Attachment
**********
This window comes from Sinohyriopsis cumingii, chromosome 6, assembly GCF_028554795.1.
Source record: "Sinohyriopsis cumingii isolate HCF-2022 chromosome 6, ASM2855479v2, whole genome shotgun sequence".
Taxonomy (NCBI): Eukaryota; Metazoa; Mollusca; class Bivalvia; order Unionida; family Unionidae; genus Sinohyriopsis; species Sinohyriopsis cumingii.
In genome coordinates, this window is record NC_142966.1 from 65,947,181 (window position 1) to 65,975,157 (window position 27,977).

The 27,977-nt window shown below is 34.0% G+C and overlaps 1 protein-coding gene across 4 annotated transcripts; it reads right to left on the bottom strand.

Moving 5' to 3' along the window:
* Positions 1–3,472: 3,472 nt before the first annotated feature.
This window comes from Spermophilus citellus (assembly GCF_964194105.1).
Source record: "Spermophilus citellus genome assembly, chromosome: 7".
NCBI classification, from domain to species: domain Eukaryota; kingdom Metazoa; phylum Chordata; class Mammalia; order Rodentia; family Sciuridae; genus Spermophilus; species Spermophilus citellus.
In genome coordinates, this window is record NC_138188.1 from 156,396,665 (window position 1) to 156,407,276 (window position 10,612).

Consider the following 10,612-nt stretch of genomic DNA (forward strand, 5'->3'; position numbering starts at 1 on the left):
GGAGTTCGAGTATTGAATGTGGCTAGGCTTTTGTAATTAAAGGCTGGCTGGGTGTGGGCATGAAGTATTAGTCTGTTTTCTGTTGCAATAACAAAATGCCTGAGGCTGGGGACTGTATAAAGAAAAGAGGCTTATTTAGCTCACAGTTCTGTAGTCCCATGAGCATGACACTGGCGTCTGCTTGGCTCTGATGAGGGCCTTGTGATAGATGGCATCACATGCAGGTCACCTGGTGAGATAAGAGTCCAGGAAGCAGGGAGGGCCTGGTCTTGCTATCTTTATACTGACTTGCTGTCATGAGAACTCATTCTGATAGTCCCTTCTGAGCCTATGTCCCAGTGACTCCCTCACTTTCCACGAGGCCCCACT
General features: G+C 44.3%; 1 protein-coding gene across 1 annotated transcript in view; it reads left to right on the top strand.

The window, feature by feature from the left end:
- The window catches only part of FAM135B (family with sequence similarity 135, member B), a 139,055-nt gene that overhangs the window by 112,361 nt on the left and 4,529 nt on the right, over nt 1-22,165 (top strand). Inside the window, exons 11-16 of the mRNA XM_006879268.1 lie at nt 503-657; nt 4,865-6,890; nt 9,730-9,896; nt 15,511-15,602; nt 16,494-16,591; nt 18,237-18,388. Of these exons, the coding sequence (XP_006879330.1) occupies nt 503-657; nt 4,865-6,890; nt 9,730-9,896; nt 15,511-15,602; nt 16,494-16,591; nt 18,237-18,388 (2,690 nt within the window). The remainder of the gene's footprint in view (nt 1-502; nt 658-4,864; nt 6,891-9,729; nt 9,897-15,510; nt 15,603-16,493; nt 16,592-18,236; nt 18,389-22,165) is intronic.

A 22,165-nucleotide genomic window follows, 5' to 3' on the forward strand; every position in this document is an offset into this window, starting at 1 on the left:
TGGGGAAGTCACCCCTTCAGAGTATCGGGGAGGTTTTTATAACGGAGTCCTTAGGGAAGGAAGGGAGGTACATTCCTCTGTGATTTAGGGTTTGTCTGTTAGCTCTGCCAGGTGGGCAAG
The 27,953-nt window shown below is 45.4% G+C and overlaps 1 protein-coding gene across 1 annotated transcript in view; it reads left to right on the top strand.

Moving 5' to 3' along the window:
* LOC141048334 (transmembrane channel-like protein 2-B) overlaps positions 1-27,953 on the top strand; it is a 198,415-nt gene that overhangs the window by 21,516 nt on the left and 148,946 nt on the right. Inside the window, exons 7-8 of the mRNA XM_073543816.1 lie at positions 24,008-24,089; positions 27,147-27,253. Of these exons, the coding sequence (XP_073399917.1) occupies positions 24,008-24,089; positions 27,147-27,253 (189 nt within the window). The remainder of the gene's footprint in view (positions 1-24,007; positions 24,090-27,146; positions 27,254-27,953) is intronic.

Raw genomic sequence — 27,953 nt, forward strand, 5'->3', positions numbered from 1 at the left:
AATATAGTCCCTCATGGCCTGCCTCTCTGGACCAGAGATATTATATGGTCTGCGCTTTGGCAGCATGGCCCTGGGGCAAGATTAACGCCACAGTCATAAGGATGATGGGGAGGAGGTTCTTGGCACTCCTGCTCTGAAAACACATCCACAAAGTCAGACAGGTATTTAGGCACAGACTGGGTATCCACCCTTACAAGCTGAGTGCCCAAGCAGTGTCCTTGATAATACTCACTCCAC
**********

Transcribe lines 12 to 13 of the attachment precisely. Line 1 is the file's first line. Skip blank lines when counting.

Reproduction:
Consider the following 10,612-nt stretch of genomic DNA (forward strand, 5'->3'; position numbering starts at 1 on the left):
GGAGTTCGAGTATTGAATGTGGCTAGGCTTTTGTAATTAAAGGCTGGCTGGGTGTGGGCATGAAGTATTAGTCTGTTTTCTGTTGCAATAACAAAATGCCTGAGGCTGGGGACTGTATAAAGAAAAGAGGCTTATTTAGCTCACAGTTCTGTAGTCCCATGAGCATGACACTGGCGTCTGCTTGGCTCTGATGAGGGCCTTGTGATAGATGGCATCACATGCAGGTCACCTGGTGAGATAAGAGTCCAGGAAGCAGGGAGGGCCTGGTCTTGCTATCTTTATACTGACTTGCTGTCATGAGAACTCATTCTGATAGTCCCTTCTGAGCCTATGTCCCAGTGACTCCCTCACTTTCCACGAGGCCCCACT